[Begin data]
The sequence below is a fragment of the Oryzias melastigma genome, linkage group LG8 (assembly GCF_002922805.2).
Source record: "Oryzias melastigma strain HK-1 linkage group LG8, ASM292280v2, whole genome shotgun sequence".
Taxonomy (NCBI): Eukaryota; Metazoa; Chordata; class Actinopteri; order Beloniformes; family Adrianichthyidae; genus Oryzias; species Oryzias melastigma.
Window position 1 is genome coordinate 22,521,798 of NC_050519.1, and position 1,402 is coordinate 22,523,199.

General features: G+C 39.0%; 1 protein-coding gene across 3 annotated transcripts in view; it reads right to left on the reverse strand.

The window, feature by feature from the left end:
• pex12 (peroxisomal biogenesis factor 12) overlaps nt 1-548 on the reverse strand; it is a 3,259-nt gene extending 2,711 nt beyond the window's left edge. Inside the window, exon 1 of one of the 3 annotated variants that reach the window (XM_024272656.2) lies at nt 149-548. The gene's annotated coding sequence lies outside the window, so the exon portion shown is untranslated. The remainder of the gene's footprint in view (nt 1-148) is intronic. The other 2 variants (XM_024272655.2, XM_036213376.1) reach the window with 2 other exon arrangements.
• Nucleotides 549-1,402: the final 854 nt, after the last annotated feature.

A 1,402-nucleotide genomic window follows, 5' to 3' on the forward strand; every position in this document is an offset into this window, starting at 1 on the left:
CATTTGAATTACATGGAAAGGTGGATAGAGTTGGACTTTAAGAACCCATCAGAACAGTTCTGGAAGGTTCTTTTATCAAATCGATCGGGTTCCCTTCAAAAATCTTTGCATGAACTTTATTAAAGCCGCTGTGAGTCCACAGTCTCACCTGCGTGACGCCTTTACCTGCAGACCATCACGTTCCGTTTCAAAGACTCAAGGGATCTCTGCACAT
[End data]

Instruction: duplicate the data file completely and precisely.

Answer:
The sequence below is a fragment of the Oryzias melastigma genome, linkage group LG8 (assembly GCF_002922805.2).
Source record: "Oryzias melastigma strain HK-1 linkage group LG8, ASM292280v2, whole genome shotgun sequence".
Taxonomy (NCBI): Eukaryota; Metazoa; Chordata; class Actinopteri; order Beloniformes; family Adrianichthyidae; genus Oryzias; species Oryzias melastigma.
Window position 1 is genome coordinate 22,521,798 of NC_050519.1, and position 1,402 is coordinate 22,523,199.

General features: G+C 39.0%; 1 protein-coding gene across 3 annotated transcripts in view; it reads right to left on the reverse strand.

The window, feature by feature from the left end:
• pex12 (peroxisomal biogenesis factor 12) overlaps nt 1-548 on the reverse strand; it is a 3,259-nt gene extending 2,711 nt beyond the window's left edge. Inside the window, exon 1 of one of the 3 annotated variants that reach the window (XM_024272656.2) lies at nt 149-548. The gene's annotated coding sequence lies outside the window, so the exon portion shown is untranslated. The remainder of the gene's footprint in view (nt 1-148) is intronic. The other 2 variants (XM_024272655.2, XM_036213376.1) reach the window with 2 other exon arrangements.
• Nucleotides 549-1,402: the final 854 nt, after the last annotated feature.

A 1,402-nucleotide genomic window follows, 5' to 3' on the forward strand; every position in this document is an offset into this window, starting at 1 on the left:
CATTTGAATTACATGGAAAGGTGGATAGAGTTGGACTTTAAGAACCCATCAGAACAGTTCTGGAAGGTTCTTTTATCAAATCGATCGGGTTCCCTTCAAAAATCTTTGCATGAACTTTATTAAAGCCGCTGTGAGTCCACAGTCTCACCTGCGTGACGCCTTTACCTGCAGACCATCACGTTCCGTTTCAAAGACTCAAGGGATCTCTGCACAT